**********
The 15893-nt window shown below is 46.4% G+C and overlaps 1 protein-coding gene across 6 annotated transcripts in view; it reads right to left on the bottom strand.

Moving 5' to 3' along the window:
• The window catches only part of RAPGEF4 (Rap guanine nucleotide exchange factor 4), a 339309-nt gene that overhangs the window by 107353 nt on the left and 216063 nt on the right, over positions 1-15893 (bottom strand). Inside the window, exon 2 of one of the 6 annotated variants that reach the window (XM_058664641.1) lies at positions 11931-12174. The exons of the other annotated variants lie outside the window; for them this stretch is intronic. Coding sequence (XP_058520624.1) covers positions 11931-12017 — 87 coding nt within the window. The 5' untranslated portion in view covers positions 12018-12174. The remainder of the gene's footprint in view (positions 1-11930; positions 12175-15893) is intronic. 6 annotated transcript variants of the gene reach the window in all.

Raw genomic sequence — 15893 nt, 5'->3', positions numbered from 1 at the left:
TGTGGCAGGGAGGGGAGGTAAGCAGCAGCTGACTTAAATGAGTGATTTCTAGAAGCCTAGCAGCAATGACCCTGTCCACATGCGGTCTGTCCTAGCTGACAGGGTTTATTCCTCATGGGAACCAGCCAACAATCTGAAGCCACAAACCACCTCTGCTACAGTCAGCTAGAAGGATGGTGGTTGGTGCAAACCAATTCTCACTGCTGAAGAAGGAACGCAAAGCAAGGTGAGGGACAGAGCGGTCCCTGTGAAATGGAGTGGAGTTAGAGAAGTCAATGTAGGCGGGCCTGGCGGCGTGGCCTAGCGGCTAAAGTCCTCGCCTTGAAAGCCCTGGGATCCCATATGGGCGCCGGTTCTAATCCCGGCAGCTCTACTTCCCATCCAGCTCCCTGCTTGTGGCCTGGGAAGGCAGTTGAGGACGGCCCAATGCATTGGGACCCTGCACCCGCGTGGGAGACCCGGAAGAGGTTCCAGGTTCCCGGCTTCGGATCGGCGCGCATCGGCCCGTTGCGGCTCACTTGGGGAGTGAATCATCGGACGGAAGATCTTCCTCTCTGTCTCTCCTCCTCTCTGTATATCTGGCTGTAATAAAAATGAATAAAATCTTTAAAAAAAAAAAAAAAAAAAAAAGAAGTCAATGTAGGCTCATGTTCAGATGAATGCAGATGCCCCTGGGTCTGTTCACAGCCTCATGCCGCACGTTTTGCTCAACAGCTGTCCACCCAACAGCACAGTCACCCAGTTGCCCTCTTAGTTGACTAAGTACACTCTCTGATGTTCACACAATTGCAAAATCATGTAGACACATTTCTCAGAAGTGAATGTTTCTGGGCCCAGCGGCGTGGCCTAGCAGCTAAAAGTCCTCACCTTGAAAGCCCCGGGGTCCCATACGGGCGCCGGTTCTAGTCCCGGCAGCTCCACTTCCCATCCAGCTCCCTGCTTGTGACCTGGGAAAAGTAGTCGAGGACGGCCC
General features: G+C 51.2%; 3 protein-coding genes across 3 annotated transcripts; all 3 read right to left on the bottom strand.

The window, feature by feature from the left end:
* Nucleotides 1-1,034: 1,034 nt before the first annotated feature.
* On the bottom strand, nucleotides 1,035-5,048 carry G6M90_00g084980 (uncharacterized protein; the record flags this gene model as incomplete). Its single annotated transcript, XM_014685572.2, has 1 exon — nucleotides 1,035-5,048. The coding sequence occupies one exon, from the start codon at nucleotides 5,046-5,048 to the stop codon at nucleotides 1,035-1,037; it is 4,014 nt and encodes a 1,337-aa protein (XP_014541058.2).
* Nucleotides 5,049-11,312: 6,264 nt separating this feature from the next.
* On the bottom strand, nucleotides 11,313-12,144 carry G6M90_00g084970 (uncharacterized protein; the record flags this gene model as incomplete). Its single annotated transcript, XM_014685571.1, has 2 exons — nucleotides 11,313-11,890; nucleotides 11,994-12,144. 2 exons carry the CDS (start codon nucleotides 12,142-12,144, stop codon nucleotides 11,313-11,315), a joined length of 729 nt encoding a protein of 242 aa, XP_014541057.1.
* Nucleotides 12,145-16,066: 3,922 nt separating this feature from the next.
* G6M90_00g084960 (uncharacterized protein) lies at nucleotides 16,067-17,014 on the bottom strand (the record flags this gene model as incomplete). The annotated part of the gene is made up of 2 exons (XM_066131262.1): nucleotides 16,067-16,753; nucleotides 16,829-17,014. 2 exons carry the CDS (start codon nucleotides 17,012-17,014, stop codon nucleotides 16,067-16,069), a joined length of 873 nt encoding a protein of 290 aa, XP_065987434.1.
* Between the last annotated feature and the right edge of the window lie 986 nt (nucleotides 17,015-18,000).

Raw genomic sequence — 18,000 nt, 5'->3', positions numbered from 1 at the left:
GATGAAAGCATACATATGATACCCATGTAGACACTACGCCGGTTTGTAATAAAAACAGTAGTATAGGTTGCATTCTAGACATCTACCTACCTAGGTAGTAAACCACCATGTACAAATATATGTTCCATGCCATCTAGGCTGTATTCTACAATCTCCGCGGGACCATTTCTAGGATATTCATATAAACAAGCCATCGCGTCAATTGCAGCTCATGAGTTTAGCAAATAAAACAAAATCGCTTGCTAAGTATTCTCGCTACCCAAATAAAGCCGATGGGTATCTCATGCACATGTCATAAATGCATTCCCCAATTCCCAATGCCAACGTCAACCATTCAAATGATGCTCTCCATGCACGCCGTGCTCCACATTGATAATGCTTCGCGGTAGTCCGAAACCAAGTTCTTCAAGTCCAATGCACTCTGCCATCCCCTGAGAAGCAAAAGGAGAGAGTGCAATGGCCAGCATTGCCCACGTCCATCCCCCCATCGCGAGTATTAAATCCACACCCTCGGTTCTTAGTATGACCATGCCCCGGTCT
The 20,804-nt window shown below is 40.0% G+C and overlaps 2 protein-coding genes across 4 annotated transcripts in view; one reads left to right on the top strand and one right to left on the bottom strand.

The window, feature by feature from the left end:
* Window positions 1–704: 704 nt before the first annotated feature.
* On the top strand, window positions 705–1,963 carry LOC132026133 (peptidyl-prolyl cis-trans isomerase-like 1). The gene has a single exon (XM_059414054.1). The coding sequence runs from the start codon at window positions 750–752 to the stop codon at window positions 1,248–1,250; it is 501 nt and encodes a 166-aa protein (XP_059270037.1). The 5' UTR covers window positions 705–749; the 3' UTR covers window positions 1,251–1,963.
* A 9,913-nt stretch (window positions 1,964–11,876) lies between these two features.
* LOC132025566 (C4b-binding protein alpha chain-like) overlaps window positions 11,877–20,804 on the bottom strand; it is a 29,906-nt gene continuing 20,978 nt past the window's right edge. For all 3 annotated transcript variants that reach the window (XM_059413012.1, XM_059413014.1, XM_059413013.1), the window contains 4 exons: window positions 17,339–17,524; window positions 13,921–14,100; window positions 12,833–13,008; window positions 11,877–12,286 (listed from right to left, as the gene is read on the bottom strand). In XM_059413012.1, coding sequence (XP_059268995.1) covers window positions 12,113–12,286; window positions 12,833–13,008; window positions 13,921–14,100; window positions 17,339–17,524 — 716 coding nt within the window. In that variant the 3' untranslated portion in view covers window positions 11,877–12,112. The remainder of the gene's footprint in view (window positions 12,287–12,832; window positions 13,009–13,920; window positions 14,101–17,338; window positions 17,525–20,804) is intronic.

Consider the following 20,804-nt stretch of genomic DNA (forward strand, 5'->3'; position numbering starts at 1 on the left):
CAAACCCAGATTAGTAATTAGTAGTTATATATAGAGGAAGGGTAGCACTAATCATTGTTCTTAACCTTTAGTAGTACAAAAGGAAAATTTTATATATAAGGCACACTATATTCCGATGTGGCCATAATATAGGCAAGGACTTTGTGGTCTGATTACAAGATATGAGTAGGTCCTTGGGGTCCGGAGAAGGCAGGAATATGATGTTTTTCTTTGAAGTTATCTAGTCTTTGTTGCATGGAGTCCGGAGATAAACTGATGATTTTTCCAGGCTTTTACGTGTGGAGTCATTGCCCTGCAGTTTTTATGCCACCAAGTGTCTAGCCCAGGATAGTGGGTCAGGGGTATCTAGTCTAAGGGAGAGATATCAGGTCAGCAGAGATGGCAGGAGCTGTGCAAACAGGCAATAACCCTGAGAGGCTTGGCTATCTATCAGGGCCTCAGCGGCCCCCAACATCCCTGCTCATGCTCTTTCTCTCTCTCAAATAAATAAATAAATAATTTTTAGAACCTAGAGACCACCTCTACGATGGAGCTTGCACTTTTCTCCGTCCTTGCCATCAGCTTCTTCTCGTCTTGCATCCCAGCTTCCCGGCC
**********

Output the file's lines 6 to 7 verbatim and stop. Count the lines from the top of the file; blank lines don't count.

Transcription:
General features: G+C 51.2%; 3 protein-coding genes across 3 annotated transcripts; all 3 read right to left on the bottom strand.

The window, feature by feature from the left end: